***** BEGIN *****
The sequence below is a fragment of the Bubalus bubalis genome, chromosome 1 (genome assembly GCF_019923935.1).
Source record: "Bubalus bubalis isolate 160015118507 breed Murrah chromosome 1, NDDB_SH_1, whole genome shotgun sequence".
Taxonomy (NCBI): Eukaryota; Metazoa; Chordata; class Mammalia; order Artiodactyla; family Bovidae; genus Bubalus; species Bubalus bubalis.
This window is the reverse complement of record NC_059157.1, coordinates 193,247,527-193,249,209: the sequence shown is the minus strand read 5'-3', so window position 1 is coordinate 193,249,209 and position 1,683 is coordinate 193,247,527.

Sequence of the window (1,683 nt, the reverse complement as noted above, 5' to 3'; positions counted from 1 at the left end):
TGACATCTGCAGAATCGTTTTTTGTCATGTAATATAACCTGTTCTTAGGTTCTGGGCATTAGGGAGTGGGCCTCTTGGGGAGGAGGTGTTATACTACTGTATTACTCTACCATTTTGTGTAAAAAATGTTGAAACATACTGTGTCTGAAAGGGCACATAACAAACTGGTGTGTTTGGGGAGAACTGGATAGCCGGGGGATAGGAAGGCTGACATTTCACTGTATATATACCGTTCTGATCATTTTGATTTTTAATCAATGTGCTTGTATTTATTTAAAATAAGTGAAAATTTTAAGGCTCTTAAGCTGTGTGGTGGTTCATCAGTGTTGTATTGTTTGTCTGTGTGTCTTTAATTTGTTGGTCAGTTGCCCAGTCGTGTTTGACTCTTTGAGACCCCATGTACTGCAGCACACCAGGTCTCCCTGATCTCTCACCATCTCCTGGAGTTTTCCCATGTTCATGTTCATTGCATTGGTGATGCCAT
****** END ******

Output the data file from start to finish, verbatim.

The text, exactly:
The sequence below is a fragment of the Bubalus bubalis genome, chromosome 1 (genome assembly GCF_019923935.1).
Source record: "Bubalus bubalis isolate 160015118507 breed Murrah chromosome 1, NDDB_SH_1, whole genome shotgun sequence".
Taxonomy (NCBI): Eukaryota; Metazoa; Chordata; class Mammalia; order Artiodactyla; family Bovidae; genus Bubalus; species Bubalus bubalis.
This window is the reverse complement of record NC_059157.1, coordinates 193,247,527-193,249,209: the sequence shown is the minus strand read 5'-3', so window position 1 is coordinate 193,249,209 and position 1,683 is coordinate 193,247,527.

Sequence of the window (1,683 nt, the reverse complement as noted above, 5' to 3'; positions counted from 1 at the left end):
TGACATCTGCAGAATCGTTTTTTGTCATGTAATATAACCTGTTCTTAGGTTCTGGGCATTAGGGAGTGGGCCTCTTGGGGAGGAGGTGTTATACTACTGTATTACTCTACCATTTTGTGTAAAAAATGTTGAAACATACTGTGTCTGAAAGGGCACATAACAAACTGGTGTGTTTGGGGAGAACTGGATAGCCGGGGGATAGGAAGGCTGACATTTCACTGTATATATACCGTTCTGATCATTTTGATTTTTAATCAATGTGCTTGTATTTATTTAAAATAAGTGAAAATTTTAAGGCTCTTAAGCTGTGTGGTGGTTCATCAGTGTTGTATTGTTTGTCTGTGTGTCTTTAATTTGTTGGTCAGTTGCCCAGTCGTGTTTGACTCTTTGAGACCCCATGTACTGCAGCACACCAGGTCTCCCTGATCTCTCACCATCTCCTGGAGTTTTCCCATGTTCATGTTCATTGCATTGGTGATGCCAT